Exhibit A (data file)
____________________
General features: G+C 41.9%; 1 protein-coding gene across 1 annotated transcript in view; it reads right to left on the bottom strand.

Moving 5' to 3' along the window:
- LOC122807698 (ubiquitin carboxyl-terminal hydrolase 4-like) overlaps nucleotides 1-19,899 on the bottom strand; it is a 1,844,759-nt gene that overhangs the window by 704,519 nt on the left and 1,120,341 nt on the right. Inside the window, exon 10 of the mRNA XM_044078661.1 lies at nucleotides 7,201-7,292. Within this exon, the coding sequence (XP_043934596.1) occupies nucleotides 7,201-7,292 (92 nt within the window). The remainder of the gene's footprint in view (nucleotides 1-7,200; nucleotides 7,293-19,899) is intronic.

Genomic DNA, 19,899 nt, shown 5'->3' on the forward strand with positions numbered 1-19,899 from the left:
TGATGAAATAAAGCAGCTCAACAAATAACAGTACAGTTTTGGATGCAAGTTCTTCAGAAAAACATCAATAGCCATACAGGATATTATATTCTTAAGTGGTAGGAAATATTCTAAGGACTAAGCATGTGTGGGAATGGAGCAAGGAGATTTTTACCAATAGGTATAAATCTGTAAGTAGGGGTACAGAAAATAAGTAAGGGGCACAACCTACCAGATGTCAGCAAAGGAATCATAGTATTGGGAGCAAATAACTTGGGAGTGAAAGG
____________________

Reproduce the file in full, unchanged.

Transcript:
General features: G+C 41.9%; 1 protein-coding gene across 1 annotated transcript in view; it reads right to left on the bottom strand.

Moving 5' to 3' along the window:
- LOC122807698 (ubiquitin carboxyl-terminal hydrolase 4-like) overlaps nucleotides 1-19,899 on the bottom strand; it is a 1,844,759-nt gene that overhangs the window by 704,519 nt on the left and 1,120,341 nt on the right. Inside the window, exon 10 of the mRNA XM_044078661.1 lies at nucleotides 7,201-7,292. Within this exon, the coding sequence (XP_043934596.1) occupies nucleotides 7,201-7,292 (92 nt within the window). The remainder of the gene's footprint in view (nucleotides 1-7,200; nucleotides 7,293-19,899) is intronic.

Genomic DNA, 19,899 nt, shown 5'->3' on the forward strand with positions numbered 1-19,899 from the left:
TGATGAAATAAAGCAGCTCAACAAATAACAGTACAGTTTTGGATGCAAGTTCTTCAGAAAAACATCAATAGCCATACAGGATATTATATTCTTAAGTGGTAGGAAATATTCTAAGGACTAAGCATGTGTGGGAATGGAGCAAGGAGATTTTTACCAATAGGTATAAATCTGTAAGTAGGGGTACAGAAAATAAGTAAGGGGCACAACCTACCAGATGTCAGCAAAGGAATCATAGTATTGGGAGCAAATAACTTGGGAGTGAAAGG